The arlan card is an ISA card, so nearly any old PC will do. 16MB of RAM is a good idea. Since, at least in this howto, you will be using the LRP code, you don't even need a hard disk. In general I prefer PCI hardware and Decchip tulip based cards, but we went with PCI based ne2000 clones for the network cards because they only cost 6 bux each.
So get a pair of P75 or better PCs, with 16MB of ram, a network card or two, and you're set.
Install the arlan cards (you might need to change their interrupts - these cards are not plug and play) and run their DOS based setup drivers. You'll need to pick a suitable network code, and spreadingCode. The networkcode is some random 6 digit number. We generated ours by dropping a cat on the numeric keypad, your methods may vary. It needs to be the same on both cards. The spreading Code is for 384Kbaud, 1Mbit, and 2Mbit operation. As a rule of thumb I'd suggest:
Be conservative. Your goal in life at this point is to make the thing work, not make it fast. You can always go back and make it go fast later.
If you picked out a different network card than the NE2000, you're going to have to download the linux router project's code, an appropriate kernel, and install the proper modules on the lrp disk. This can be a complex procedure, so here's Greg's notes on the topic.
The last issue is the registrationMode option. The current wireless card driver supports both point to point and Accesspoint mode as a client only. If you want mobile machines to connect to multiple antennas, you still need to use the Access point routers from an aironet reseller for the center locations. You can (in theory) continue to use the Linux software for your clients. Access Point mode is a proprietary mode not supported by this driver. It supports mobile IP (802.11) & connecting multiple machines via a single antenna with fairly strong authentication. Unfortunately the registration packet frame types are currently und ocumented. A registrationMode of 1 puts the card into Access Point mode.
Point to point (which is what you'll be using) has a registration mode of 0. It is possible to connect multiple nodes to a single antenna if you use host routing.
When you insert the driver module into the linux kernel, you should have a command line of:
insmod arlan registrationMode=0 spreadingCode=3Or whateveryou've chosen as your spreadingCode earlier in this document.
OK. Your wireless boxes are built. Time to start testing! Start off with the "rubber Duckie" antennas that come with the card. You need to configure LRP, which is not something we can easily help you with just yet. (note, although this document deals with the LRP code, it is much easier to setup conventional Linux boxes to do this job. Once the arlan module is inserted with the proper parameters, it looks just like an ethernet card to the rest of linux and you manage it with the same tools you are familiar with - ifconfig, route, etc. )
Once you can ping and telnet through each router at your local site, it's time to be ambitious with directional antennas, cabling, and the rest of the hardware hacks.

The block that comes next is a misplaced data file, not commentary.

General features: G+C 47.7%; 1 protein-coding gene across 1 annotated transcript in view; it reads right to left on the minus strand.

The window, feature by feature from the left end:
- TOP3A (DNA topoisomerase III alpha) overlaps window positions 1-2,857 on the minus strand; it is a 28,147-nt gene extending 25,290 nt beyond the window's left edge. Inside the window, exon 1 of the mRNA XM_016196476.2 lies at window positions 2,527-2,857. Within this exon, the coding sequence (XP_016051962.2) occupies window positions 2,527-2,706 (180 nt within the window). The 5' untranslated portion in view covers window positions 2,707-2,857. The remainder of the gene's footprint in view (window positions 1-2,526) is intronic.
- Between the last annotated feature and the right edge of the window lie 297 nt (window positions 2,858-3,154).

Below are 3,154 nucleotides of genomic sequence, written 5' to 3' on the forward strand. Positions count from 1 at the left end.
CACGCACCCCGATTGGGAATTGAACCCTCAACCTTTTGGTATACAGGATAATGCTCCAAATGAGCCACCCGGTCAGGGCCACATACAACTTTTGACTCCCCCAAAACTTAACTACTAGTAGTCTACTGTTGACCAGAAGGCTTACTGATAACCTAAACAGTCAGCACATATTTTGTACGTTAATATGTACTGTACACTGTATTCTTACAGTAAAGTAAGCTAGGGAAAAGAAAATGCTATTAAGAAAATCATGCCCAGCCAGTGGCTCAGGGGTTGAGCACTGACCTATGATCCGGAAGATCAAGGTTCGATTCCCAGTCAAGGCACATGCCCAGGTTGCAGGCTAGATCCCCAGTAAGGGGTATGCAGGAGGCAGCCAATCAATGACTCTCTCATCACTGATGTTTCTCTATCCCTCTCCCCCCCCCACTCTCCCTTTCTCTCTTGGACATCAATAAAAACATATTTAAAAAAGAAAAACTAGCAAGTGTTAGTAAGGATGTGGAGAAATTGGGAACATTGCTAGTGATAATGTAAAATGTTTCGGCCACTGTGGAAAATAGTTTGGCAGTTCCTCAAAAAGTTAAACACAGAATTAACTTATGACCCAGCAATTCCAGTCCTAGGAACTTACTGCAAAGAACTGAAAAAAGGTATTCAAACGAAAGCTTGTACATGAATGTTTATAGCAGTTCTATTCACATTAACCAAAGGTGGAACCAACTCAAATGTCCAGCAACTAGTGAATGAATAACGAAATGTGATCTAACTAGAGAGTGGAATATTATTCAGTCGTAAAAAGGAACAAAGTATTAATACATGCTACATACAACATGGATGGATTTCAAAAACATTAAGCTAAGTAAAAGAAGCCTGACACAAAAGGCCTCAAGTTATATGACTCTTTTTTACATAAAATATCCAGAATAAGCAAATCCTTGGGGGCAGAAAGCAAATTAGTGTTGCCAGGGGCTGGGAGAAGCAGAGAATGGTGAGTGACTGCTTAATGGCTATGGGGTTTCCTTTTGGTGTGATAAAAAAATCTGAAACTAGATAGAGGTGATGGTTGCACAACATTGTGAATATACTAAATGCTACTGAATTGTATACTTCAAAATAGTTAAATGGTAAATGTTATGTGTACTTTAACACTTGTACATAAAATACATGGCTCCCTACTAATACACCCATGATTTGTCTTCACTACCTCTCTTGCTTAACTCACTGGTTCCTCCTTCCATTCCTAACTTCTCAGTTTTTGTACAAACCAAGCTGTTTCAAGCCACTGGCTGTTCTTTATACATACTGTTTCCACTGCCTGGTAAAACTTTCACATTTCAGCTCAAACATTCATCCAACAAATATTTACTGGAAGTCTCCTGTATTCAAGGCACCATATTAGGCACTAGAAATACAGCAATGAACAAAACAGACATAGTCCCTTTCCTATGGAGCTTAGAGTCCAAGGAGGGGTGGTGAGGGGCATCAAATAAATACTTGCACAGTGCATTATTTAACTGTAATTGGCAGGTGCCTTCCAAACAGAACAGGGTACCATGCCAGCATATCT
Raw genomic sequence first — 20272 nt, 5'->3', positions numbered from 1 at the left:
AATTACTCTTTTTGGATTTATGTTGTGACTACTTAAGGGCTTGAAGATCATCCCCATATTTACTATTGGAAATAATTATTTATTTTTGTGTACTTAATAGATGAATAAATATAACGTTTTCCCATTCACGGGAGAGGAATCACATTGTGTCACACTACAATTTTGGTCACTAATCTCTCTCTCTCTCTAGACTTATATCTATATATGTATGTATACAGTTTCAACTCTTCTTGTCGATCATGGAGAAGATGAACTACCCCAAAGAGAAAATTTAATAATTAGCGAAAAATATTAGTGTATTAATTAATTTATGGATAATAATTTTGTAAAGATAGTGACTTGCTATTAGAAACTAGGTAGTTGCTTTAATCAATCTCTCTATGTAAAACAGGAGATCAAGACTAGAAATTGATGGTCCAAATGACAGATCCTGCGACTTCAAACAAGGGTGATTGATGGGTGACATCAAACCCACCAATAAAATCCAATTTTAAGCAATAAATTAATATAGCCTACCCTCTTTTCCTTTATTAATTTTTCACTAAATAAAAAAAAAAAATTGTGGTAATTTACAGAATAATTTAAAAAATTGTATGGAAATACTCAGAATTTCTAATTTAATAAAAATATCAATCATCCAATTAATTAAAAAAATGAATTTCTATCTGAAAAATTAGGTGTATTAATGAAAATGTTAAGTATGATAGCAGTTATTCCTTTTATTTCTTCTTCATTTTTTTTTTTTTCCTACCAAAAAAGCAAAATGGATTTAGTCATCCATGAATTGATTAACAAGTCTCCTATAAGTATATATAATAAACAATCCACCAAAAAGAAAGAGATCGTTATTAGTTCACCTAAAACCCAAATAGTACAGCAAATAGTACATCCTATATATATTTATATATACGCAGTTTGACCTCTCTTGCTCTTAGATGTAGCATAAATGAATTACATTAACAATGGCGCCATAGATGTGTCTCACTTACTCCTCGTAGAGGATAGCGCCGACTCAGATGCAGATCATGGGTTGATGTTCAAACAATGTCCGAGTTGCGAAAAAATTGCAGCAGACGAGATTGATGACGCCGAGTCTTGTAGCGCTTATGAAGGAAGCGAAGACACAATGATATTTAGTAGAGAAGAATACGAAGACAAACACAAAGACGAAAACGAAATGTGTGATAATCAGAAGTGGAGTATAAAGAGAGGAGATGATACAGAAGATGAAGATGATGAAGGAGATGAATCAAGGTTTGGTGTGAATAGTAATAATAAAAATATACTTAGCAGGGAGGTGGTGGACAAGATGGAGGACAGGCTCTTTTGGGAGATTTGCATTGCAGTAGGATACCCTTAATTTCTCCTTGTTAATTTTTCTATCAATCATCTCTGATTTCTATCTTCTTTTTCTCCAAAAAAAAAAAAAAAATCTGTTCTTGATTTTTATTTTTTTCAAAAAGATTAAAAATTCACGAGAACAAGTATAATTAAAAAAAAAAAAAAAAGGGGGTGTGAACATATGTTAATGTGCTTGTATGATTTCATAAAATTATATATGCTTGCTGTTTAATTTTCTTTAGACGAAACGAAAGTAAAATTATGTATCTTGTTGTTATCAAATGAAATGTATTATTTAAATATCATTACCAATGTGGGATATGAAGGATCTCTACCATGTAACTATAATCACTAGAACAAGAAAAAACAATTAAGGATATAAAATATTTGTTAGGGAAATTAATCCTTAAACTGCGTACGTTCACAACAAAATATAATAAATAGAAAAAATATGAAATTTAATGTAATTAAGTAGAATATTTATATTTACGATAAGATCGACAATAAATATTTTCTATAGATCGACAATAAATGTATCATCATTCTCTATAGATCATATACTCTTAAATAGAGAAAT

No matter how bad your cable or connectors are, even a bad connection acts as a short range whip antenna. Pick some site that is easy to see, at some distance more than a 1/2 mile, and setup your gear to talk to it. A diskless box eats very little power, so what we did was pack up the downstream router in the car, attached to a small UPS, and set up shop about 3 miles away at the local watering hole. You should be able to aim your antennas by eye at this distance. Get everything set up, and if you can ping with low latency and 0 packet loss, your gear is working perfectly.
If you can weather proof your router box, and run it, power, and ethernet outside, close to the antenna, more power to you. Short antenna cables are a good thing. However, we've noticed that the arlan radios appear to be tempurature sensitive - if the ambient temp gets above 38c or below 10c performance will start to drop.
Putting the router outside was not an option, so we built an 11' cable, mounted the wireless lan antenna on the TV arial, and drilled a hole in the side of the house to run the cable through. We ran power and a UPS up into the attic, and put the box up there.
We figure that it will stay warm enough through the winter, and we'll worry about the summer heat when the summer comes. Tenatively we're going to add a fan and switch to booting off a flashdisk in the springtime. We recognise that this is not a very scientific approach to the heat problem.
These numbers were achieved using an older version of the driver. Elmer Joandi claims that even a 386sx should now be able to run at full throttle with his latest driver.
As far as serial consoles go, I've allways liked having a single basic plug on a network device, and its alot easier to lug a laptop or connect a null modem than to plug up a monitor and keyboard. some situations require this (like if the system just refuses to boot), however most of the time a serial console set up on the LRP box will get you in (regardless of how badly you hosed the network). Our downstream box doesn't even have a video card.
It's hard to fit Linux on a single floppy. You get around this by installing tftp on the routers, and grabbing things like snmp from tftp servers and installing from there.
Over the network backups are easy once you have tftp installed.
tftp> put /dev/fd0 router.img